Italian Open Source projects: WURFL

I heard many times people saying there are many Italian developers but no Italian OS projects.
There are no Italian Red Hat, but there are no OS firms like Red Hat in the whole world!

Despite the absence of an Italian OS firm publicly traded, there are few stories to tell.

Few days ago I passed by a blog of an Italian developer and when I learn about his project I asked him to tell me more. Here it comes the WURFL project, a big repository of information that help to recognize browsers, devices and their capabilities about (almost) all known Wireless devices.

To know more about the project and its business implications I posed with questions to the mantainer, Andrea Trasatti.

How the project was conceived?

WURFL was born in 2001. Since 1999 there was a mailing list collecting people talking about WAP and WML issues.
As you might know every mobile phone had its own screen, any browser its own characteristics, and behaviors. Among us developers was quite straightforward to share information about mobile phones instead of buying all ones. That’s how WURFL started.

So the software started, as pointed out by Raymond, by scratching a developer’s personal itch.
The message from the WAP Forum to wait for implementations to converge didn’t sound good to them, and that’s why they began to develop a database of device capabilities, the WURFL.

How did it grow?

Despite many people were sending useful information, mantaining the project was a time consuming activity. At that stage I was employed by BWare Technologies, and I was working in a project for an Italian mobile operator. Since I was developing a multi-channel chat web and wap based, I was in the position to get information about a lot of mobiles. That’s how I became the mantainer of the configuration file.

Luca Passani was there from the very beginning. He was employed by Openwave, and his company was interested to make WAP aware as many firms as possible.

Many other developers joined the project as long as they were interested in the problem, then they leaved, while others were coming up to help the project.

Everyone was using a different framework, but this was not a problem, since the format of choice was XML, and everyone might keep using his or her favourite tools. Many decided to share their libraries to access the data as well, and the project was growing.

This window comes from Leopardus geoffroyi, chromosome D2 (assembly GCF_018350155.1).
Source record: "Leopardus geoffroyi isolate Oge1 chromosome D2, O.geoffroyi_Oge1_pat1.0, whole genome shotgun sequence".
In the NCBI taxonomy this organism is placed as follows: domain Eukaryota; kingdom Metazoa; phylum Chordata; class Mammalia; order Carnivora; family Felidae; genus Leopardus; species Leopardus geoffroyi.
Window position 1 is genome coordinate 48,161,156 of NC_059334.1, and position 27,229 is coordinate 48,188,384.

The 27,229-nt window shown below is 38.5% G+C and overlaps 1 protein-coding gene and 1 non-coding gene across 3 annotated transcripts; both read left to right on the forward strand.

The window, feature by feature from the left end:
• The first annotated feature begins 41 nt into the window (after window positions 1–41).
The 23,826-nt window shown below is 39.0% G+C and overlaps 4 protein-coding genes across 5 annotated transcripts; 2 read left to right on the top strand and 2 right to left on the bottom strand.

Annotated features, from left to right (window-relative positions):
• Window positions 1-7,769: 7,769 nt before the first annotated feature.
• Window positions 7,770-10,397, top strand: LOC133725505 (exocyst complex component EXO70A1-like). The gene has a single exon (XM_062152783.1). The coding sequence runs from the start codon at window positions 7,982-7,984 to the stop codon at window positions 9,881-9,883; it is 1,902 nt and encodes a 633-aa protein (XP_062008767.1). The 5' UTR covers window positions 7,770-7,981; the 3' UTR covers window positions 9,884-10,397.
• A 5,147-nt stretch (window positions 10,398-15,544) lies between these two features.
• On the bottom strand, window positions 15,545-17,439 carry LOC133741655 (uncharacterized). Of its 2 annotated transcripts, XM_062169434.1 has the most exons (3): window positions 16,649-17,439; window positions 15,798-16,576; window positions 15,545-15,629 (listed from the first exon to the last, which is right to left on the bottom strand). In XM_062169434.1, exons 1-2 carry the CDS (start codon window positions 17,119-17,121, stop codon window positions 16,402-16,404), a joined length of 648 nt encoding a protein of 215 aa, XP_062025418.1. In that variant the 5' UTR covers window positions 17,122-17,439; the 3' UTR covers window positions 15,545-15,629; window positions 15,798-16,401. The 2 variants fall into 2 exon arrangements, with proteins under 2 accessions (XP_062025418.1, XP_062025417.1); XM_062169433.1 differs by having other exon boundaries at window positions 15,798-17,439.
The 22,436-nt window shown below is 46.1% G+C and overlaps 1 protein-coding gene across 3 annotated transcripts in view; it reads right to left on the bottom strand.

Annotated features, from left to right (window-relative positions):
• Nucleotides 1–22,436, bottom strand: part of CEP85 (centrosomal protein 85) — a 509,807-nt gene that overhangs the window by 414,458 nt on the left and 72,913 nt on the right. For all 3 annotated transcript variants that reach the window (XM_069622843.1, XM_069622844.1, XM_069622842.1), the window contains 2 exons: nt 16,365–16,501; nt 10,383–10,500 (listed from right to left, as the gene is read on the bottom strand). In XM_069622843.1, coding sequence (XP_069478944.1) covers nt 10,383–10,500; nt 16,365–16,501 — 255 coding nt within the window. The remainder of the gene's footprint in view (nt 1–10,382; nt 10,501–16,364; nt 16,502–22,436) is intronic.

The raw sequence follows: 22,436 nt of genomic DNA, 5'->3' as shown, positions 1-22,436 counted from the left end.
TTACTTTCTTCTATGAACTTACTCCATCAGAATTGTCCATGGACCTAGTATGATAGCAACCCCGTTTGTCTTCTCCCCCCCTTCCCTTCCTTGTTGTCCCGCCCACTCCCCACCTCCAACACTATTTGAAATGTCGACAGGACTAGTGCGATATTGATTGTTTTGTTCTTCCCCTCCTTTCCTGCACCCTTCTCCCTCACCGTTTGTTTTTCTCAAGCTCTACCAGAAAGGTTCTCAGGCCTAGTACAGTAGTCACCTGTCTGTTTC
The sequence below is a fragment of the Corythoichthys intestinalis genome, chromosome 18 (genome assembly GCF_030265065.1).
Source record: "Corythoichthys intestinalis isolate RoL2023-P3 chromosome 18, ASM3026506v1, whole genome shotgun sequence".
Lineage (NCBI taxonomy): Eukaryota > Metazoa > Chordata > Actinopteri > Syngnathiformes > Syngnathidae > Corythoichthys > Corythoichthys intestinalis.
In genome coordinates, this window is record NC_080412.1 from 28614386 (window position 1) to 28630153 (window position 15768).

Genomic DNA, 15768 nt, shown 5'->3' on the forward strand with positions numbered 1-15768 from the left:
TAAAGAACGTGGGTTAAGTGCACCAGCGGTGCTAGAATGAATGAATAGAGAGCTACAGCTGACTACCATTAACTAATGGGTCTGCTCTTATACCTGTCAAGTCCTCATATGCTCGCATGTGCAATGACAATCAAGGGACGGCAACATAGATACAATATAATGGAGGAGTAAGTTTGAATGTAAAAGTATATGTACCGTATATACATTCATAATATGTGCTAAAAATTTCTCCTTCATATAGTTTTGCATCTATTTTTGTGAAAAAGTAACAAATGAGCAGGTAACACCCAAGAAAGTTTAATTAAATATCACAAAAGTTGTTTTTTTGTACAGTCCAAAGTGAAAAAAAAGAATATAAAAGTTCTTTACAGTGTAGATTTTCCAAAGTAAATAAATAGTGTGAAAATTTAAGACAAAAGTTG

Then Luca Passani designed and implemented the WALL tag-library, enabling the delivery of applications to all devices (WAP 2, old WAP 1.X, XHTML and I-Mode). Using his library firms with almost no knowledge of WAP could wrote their own applications for WAP terminals quite easily. As maintainer and author of WURFL I have been invited as expert to join the W3C Mobile Web Initiative.

How did the project affect your professional life as developer?

At the very beginning I was employed by BWare Technologies, and WURFL took me one hour a week, there was no reason to raise the issue. Then increasing the number of new mobile devices I asked to allow me to spend some time mantaining WURFL, and it was easy to convince them, since we were taking advantage of it by some customers’ projects. Then I left Bware Technologies and WURFL became a medium to create business opportunities.
While working by DADA, a leading European provider of mobile community and entertainment services, I used WURFL as a key tool and they allowed me to spend time to empower it.

Nowadays I’m working with M:Metrics, their core business is about statistics.They’re really interested into WURFL, because it represents both a source of data and a marketing tool. Empowering content providers with a useful tool is a medium to help the Mobile market to grow.

Indirect funding then, to call things with their name. It’s worth to notice that M:Metrics sounds like the most interested in aiding WURFL development, where the system integrator and the content provider might look like the best suite candidates.

Who are the contributors?

Sometimes single developers, hobbyists, medium to large system integrators or phone mobile producers.

So the technological club, started from single developers, today encompass every kind of contributor. In terms of adoption today WURFL is likely more popular than pure UAProf solutions.

The idea of sharing a “standard” was really strong in their mind, they couldn’t wait for implementations to converge “naturally”. And they got big attention, as seen they were invited to join a W3C initiative, and they spoke clear and loud.

What about the coordination of production?

Our organization is simple. Luca Passani takes care of Java libraries and WALL, I take care of the PHP library. Then I manage all contributions, while he is busy with our web.
Both of us spend time reading the mailing-list wmlprogramming, he moderates it also.

We receive contributions from other developers in other languages, like ruby, perl, or .NET. Data are all free, while libraries are licensed with MPL, GPL or BSD.
The project is guested by Sourceforge, and source code is accessible via CVS.
Very few contributors have write privileges for their own modules.

We’re very happy and proud of our results, and I believe many firms use it not only because it’s gratis, but because of its open nature, and our mission is to keep it so.

Thank you Andrea, I wish you happy hacking, and please keep WURFL cool!

Be Sociable, Share!